Q&A with Dr. Venkat Viswanathan

Venkat Viswanathan

On August 12, 2020, Venkat Viswanathan, Faculty Fellow at the Wilson E. Scott Institute for Energy Innovation and Associate Professor of Mechanical Engineering at Carnegie Mellon Universitypresented his talk on “Autonomous Discovery of Battery Electrolytes with Robotic Experimentation and Machine Learning” via a live webinar presentation.

Dr. Viswanathan’s talk covered the importance of robotic experimentation, machine learning guided design of experiments, and the frontier of remote experimentation.

View Dr. Viswanathan’s webinar presentation, here.

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Following the talk, attendees were given the opportunity to ask Dr. Viswanathan questions in a Q&A session, available below.

Q&A with Dr. Venkat Viswanathan

Q: Isn’t molecular dynamics simulations cheaper and hassle-free than the actual experiment, and what might be the advantages of experiments over MD simulations?

A: Fluids, particularly the fluid electrolytes commonly used in batteries, are difficult to model from first principles. Even qualitatively accurate MD calculations of conductivity in highly concentrated, mixed salt/solvent electrolytes would require much expertise and computational time. A focus on experimental data enables the quantitatively accurate data needed to run closed-loop optimization for such systems.

Q: Hi, are Dragonfly and Otto open to everyone use or they are limited to Carnegie Mellon? How we can get access to it?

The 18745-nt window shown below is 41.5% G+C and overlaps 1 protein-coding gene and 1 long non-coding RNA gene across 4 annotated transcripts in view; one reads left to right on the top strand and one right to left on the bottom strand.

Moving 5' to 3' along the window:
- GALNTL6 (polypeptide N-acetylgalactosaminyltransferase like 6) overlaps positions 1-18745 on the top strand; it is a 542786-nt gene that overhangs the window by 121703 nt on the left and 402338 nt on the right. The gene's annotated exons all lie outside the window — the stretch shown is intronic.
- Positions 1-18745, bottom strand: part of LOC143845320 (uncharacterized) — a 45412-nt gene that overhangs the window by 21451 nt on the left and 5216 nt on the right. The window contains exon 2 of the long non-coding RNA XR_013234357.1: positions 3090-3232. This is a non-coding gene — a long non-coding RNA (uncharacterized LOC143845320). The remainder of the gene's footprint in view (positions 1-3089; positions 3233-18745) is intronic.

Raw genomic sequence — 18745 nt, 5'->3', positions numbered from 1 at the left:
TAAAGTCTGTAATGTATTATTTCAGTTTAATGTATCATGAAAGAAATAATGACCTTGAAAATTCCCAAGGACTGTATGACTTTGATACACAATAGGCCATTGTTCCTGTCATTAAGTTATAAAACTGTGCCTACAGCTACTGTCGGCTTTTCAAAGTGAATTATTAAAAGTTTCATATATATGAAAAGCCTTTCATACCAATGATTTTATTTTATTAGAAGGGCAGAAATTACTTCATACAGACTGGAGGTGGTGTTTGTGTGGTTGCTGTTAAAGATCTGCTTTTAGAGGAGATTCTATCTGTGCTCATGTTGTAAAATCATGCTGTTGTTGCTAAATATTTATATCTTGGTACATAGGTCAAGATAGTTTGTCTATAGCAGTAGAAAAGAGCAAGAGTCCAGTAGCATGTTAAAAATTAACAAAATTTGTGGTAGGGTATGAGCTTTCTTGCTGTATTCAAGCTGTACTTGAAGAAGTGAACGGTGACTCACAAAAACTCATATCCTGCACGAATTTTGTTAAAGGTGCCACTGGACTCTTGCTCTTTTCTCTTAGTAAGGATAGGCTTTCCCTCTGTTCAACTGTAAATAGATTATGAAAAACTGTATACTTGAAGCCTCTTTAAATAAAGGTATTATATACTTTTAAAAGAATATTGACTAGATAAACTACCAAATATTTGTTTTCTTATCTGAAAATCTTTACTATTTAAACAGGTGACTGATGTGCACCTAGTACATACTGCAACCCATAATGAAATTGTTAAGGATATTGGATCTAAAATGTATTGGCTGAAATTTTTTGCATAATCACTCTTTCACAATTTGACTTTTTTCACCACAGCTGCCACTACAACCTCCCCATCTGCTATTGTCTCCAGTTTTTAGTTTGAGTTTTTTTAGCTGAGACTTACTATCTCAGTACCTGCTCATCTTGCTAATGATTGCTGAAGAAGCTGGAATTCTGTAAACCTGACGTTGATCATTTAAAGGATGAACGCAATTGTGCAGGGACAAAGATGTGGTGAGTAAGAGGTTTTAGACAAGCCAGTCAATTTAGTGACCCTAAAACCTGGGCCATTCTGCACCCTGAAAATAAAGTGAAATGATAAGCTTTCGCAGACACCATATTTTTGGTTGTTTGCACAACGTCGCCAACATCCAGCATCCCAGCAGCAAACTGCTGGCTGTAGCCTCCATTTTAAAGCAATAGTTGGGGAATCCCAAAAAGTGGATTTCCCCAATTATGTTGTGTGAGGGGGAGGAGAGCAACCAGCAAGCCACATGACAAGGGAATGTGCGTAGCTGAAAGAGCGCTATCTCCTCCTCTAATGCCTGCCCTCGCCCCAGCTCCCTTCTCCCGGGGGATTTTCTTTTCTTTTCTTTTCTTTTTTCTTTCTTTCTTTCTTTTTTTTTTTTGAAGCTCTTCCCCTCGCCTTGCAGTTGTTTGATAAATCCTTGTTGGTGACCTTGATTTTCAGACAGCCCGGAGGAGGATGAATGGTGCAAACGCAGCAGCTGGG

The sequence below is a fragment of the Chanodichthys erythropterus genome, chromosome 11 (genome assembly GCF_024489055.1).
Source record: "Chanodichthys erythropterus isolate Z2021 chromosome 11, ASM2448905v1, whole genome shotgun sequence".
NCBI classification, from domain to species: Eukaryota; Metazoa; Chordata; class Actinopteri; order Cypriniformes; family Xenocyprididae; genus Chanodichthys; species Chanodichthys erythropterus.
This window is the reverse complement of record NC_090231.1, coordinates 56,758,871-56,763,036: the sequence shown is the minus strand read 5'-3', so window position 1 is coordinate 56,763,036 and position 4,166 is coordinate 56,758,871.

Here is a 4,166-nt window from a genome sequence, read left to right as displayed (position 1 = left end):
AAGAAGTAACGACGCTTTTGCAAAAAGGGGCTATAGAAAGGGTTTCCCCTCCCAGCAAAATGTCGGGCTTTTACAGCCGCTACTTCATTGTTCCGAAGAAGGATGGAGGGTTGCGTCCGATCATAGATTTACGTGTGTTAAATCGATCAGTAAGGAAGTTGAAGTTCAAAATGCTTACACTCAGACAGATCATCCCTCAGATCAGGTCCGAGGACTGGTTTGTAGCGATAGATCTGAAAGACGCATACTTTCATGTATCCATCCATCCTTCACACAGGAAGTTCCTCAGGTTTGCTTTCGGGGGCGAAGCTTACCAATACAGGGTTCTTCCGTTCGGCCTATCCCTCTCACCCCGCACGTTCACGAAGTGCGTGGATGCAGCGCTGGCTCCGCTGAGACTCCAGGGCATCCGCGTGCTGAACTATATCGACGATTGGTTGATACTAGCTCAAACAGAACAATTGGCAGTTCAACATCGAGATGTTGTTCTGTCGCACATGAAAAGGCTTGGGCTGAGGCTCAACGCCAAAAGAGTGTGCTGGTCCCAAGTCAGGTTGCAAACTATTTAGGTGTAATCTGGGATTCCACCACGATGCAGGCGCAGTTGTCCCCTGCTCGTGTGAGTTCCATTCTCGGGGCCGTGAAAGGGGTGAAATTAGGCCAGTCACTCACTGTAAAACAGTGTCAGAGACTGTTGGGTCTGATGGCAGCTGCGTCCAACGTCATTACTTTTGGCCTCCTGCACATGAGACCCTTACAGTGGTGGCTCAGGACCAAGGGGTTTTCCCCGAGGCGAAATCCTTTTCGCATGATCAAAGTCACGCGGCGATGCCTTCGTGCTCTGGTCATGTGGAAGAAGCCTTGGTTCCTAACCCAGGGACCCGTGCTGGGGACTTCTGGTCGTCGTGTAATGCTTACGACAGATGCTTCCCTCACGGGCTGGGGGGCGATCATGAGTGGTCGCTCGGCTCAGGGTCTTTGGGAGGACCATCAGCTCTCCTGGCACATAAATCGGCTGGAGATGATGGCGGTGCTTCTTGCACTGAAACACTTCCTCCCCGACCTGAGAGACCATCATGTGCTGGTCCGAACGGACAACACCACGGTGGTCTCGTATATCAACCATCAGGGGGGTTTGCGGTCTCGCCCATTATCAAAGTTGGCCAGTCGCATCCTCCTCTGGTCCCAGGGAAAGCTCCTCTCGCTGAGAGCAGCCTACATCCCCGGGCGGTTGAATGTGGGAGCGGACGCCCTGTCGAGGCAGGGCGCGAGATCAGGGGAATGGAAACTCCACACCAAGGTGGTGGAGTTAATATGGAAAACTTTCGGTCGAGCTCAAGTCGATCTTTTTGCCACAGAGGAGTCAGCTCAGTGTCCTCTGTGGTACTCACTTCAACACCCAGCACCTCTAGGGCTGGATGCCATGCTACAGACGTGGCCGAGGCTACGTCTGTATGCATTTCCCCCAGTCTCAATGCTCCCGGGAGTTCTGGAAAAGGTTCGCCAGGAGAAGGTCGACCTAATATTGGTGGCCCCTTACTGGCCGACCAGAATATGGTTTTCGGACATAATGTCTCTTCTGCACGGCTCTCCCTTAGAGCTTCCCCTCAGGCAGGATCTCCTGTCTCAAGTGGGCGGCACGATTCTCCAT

A: While access to the test-stand is currently limited, Dragonfly is open-source code available here: https://github.com/dragonfly/dragonfly/

Q: Can this automation technology be used for high viscosity composites, such as polymer/filler composites? Is it possible to apply artificial intelligence or machine learning here to speed up development?

A: Certainly can! I believe polymer synthesis parameters have been optimized via Bayesian methods in previous literature:  https://doi.org/10.1038/s41598-017-05723-0

Q: Can you please comment on the importance of initial guess? Is it human-decided? Thank you

A: Initial guesses in each optimization took the form of 5 random guesses. In principle, prior information can be incorporated into the optimization for use in initial sampling.

Q: Could you also search for the best or optimum ELECTRODES for a given aqueous chosen electrolyte?

A: Test geometry for solid materials would look significantly different than the current system. Issues of not altering the electrode interface given repeated testing would need to be dealt with.

Q: You just showed the study on HER and OER for aqueous system and non-aqueous system. Did you consider the gas transport mechanism during your simulation?

A: We did not. Electrodes used were small (.045 cm^2 surface area), and subjected to rapidly flowing electrolyte. Thus, we assumed bubbles generated were sheared rapidly by the fluid, and gas generation and ingress/egress were neglected in reporting our results.